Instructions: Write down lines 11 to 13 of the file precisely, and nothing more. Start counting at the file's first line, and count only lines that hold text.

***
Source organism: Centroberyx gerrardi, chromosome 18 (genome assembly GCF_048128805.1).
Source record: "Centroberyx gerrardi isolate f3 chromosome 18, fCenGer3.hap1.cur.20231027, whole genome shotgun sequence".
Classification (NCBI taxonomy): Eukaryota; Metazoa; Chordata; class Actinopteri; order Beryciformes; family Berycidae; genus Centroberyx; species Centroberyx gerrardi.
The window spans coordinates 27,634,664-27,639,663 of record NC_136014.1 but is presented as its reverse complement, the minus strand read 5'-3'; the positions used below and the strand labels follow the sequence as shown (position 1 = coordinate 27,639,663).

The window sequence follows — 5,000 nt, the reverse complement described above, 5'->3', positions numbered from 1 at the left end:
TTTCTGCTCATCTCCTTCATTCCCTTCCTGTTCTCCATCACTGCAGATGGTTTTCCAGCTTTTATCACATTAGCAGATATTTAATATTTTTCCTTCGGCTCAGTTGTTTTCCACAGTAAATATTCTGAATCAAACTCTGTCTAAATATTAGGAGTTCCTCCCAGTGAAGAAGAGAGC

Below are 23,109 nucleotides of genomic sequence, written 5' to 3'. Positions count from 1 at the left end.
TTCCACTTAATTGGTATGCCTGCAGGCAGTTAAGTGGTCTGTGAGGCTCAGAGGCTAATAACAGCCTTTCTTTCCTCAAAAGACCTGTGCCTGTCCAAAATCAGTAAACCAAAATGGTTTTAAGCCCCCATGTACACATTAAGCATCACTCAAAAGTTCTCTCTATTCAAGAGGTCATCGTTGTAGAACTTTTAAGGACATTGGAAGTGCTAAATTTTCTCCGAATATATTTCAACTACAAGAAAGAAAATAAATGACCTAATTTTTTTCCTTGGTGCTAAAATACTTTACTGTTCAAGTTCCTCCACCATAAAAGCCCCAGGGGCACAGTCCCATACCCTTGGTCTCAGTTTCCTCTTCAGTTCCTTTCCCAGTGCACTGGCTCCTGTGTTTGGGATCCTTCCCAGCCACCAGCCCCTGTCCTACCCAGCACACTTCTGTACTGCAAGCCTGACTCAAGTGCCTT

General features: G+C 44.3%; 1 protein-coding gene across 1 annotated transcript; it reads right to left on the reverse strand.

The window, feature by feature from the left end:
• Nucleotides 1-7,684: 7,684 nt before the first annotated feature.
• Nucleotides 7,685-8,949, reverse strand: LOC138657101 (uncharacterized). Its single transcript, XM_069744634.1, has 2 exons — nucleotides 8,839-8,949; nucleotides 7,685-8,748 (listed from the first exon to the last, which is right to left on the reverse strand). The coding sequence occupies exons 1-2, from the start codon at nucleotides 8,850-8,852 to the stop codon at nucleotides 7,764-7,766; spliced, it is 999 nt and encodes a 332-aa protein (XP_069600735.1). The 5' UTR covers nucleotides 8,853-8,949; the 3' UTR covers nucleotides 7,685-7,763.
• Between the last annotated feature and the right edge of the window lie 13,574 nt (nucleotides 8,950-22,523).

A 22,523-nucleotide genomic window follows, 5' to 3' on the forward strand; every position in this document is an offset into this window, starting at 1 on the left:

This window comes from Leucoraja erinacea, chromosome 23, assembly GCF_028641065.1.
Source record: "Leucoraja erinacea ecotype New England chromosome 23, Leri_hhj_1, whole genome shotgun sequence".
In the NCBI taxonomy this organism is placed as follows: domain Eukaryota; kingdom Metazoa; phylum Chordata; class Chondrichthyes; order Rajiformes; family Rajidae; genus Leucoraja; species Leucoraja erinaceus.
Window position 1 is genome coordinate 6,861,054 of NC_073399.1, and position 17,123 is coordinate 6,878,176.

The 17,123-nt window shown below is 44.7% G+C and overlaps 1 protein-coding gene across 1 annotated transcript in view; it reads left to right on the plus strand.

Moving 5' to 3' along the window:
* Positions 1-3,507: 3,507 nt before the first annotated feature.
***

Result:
• Nucleotides 1-7,684: 7,684 nt before the first annotated feature.
• Nucleotides 7,685-8,949, reverse strand: LOC138657101 (uncharacterized). Its single transcript, XM_069744634.1, has 2 exons — nucleotides 8,839-8,949; nucleotides 7,685-8,748 (listed from the first exon to the last, which is right to left on the reverse strand). The coding sequence occupies exons 1-2, from the start codon at nucleotides 8,850-8,852 to the stop codon at nucleotides 7,764-7,766; spliced, it is 999 nt and encodes a 332-aa protein (XP_069600735.1). The 5' UTR covers nucleotides 8,853-8,949; the 3' UTR covers nucleotides 7,685-7,763.
• Between the last annotated feature and the right edge of the window lie 13,574 nt (nucleotides 8,950-22,523).